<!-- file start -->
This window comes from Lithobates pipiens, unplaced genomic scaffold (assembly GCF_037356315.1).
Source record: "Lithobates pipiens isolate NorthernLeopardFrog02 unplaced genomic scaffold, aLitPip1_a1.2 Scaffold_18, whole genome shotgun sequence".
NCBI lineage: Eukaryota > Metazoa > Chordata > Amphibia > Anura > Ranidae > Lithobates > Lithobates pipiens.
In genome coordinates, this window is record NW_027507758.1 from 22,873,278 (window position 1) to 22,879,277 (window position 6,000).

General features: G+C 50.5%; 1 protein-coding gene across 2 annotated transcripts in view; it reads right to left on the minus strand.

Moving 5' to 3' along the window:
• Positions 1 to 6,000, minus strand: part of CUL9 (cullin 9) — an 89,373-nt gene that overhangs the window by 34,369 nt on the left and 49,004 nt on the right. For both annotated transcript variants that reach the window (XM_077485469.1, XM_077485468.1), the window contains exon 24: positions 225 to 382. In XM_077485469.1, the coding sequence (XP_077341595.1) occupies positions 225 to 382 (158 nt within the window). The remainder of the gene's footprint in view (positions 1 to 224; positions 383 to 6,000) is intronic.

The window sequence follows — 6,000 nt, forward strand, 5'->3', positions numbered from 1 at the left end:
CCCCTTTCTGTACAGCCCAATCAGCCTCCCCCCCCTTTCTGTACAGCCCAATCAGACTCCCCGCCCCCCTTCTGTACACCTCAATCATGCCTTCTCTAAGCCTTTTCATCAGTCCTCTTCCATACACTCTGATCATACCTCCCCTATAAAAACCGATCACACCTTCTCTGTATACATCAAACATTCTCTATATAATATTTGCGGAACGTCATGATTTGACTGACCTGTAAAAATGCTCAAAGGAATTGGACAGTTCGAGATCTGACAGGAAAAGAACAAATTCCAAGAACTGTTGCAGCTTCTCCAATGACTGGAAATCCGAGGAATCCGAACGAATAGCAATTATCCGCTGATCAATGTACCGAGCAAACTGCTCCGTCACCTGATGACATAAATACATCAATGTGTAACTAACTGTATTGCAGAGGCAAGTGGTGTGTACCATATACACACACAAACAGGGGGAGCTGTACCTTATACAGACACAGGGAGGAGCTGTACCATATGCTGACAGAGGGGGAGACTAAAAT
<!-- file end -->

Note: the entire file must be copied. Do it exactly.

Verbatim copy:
This window comes from Lithobates pipiens, unplaced genomic scaffold (assembly GCF_037356315.1).
Source record: "Lithobates pipiens isolate NorthernLeopardFrog02 unplaced genomic scaffold, aLitPip1_a1.2 Scaffold_18, whole genome shotgun sequence".
NCBI lineage: Eukaryota > Metazoa > Chordata > Amphibia > Anura > Ranidae > Lithobates > Lithobates pipiens.
In genome coordinates, this window is record NW_027507758.1 from 22,873,278 (window position 1) to 22,879,277 (window position 6,000).

General features: G+C 50.5%; 1 protein-coding gene across 2 annotated transcripts in view; it reads right to left on the minus strand.

Moving 5' to 3' along the window:
• Positions 1 to 6,000, minus strand: part of CUL9 (cullin 9) — an 89,373-nt gene that overhangs the window by 34,369 nt on the left and 49,004 nt on the right. For both annotated transcript variants that reach the window (XM_077485469.1, XM_077485468.1), the window contains exon 24: positions 225 to 382. In XM_077485469.1, the coding sequence (XP_077341595.1) occupies positions 225 to 382 (158 nt within the window). The remainder of the gene's footprint in view (positions 1 to 224; positions 383 to 6,000) is intronic.

The window sequence follows — 6,000 nt, forward strand, 5'->3', positions numbered from 1 at the left end:
CCCCTTTCTGTACAGCCCAATCAGCCTCCCCCCCCTTTCTGTACAGCCCAATCAGACTCCCCGCCCCCCTTCTGTACACCTCAATCATGCCTTCTCTAAGCCTTTTCATCAGTCCTCTTCCATACACTCTGATCATACCTCCCCTATAAAAACCGATCACACCTTCTCTGTATACATCAAACATTCTCTATATAATATTTGCGGAACGTCATGATTTGACTGACCTGTAAAAATGCTCAAAGGAATTGGACAGTTCGAGATCTGACAGGAAAAGAACAAATTCCAAGAACTGTTGCAGCTTCTCCAATGACTGGAAATCCGAGGAATCCGAACGAATAGCAATTATCCGCTGATCAATGTACCGAGCAAACTGCTCCGTCACCTGATGACATAAATACATCAATGTGTAACTAACTGTATTGCAGAGGCAAGTGGTGTGTACCATATACACACACAAACAGGGGGAGCTGTACCTTATACAGACACAGGGAGGAGCTGTACCATATGCTGACAGAGGGGGAGACTAAAAT